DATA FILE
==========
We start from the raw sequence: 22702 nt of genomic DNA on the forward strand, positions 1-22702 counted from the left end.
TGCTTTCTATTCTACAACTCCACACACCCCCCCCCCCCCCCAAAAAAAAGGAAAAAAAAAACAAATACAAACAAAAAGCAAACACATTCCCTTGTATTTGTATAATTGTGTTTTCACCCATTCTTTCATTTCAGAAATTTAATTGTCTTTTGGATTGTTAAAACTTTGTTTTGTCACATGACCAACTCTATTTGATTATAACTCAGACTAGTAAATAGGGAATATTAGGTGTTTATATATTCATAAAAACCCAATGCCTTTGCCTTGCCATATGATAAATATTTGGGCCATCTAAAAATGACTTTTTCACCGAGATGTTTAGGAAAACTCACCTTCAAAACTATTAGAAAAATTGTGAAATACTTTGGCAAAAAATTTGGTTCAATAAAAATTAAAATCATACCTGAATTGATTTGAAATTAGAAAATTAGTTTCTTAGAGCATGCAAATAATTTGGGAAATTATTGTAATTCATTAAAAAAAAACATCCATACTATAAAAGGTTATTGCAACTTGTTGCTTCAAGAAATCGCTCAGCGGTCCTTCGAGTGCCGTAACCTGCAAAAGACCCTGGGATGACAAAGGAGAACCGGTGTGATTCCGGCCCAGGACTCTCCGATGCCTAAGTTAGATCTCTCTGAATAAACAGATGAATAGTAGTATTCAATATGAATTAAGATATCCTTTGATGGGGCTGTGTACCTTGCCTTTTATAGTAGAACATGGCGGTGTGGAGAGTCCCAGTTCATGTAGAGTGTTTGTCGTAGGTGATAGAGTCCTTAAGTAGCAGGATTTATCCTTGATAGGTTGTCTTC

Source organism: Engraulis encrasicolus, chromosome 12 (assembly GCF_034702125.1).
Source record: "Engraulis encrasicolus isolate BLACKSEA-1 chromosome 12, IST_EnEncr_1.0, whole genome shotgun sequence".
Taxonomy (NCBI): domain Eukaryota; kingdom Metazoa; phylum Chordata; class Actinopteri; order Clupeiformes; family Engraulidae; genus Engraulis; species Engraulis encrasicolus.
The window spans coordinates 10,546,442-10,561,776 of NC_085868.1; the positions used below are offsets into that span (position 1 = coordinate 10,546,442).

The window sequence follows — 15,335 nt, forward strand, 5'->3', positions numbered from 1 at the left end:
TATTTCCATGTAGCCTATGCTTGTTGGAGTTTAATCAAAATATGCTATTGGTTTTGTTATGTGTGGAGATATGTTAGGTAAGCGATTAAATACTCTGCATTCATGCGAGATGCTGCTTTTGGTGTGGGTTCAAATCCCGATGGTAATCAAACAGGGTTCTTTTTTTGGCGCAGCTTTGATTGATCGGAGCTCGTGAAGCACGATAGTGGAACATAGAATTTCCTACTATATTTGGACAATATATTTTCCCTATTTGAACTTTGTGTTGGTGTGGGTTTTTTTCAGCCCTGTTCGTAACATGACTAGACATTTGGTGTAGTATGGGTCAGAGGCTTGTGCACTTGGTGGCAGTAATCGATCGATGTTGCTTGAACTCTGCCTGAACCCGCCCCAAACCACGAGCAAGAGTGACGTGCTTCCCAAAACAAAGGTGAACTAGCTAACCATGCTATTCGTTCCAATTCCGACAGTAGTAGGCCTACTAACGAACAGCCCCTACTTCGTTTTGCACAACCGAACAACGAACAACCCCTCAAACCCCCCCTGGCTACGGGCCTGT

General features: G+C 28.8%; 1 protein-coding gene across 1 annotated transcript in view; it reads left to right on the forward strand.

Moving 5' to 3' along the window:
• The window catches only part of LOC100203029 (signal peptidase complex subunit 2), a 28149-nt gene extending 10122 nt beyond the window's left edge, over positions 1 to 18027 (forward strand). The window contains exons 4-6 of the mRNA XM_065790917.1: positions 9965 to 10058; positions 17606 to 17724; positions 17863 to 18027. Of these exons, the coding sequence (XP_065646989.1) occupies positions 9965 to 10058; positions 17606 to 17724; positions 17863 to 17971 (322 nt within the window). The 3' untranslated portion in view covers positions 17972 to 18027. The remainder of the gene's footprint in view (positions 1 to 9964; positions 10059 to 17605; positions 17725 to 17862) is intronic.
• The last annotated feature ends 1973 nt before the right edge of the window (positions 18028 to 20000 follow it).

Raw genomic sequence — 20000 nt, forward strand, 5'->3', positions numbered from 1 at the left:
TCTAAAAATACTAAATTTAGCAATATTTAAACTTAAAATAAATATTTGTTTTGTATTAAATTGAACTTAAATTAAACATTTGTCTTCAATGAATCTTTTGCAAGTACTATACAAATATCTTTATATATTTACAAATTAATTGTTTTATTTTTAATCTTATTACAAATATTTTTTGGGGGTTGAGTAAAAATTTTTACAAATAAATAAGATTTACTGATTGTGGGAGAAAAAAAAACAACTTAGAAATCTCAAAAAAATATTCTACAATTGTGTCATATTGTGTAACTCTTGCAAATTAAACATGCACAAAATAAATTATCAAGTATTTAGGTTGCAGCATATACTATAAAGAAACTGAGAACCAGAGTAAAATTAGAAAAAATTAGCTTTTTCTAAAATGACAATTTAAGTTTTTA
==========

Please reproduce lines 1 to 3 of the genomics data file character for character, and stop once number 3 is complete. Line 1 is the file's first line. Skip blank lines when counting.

We start from the raw sequence: 22702 nt of genomic DNA on the forward strand, positions 1-22702 counted from the left end.
TGCTTTCTATTCTACAACTCCACACACCCCCCCCCCCCCCCAAAAAAAAGGAAAAAAAAAACAAATACAAACAAAAAGCAAACACATTCCCTTGTATTTGTATAATTGTGTTTTCACCCATTCTTTCATTTCAGAAATTTAATTGTCTTTTGGATTGTTAAAACTTTGTTTTGTCACATGACCAACTCTATTTGATTATAACTCAGACTAGTAAATAGGGAATATTAGGTGTTTATATATTCATAAAAACCCAATGCCTTTGCCTTGCCATATGATAAATATTTGGGCCATCTAAAAATGACTTTTTCACCGAGATGTTTAGGAAAACTCACCTTCAAAACTATTAGAAAAATTGTGAAATACTTTGGCAAAAAATTTGGTTCAATAAAAATTAAAATCATACCTGAATTGATTTGAAATTAGAAAATTAGTTTCTTAGAGCATGCAAATAATTTGGGAAATTATTGTAATTCATTAAAAAAAAACATCCATACTATAAAAGGTTATTGCAACTTGTTGCTTCAAGAAATCGCTCAGCGGTCCTTCGAGTGCCGTAACCTGCAAAAGACCCTGGGATGACAAAGGAGAACCGGTGTGATTCCGGCCCAGGACTCTCCGATGCCTAAGTTAGATCTCTCTGAATAAACAGATGAATAGTAGTATTCAATATGAATTAAGATATCCTTTGATGGGGCTGTGTACCTTGCCTTTTATAGTAGAACATGGCGGTGTGGAGAGTCCCAGTTCATGTAGAGTGTTTGTCGTAGGTGATAGAGTCCTTAAGTAGCAGGATTTATCCTTGATAGGTTGTCTTC

Source organism: Engraulis encrasicolus, chromosome 12 (assembly GCF_034702125.1).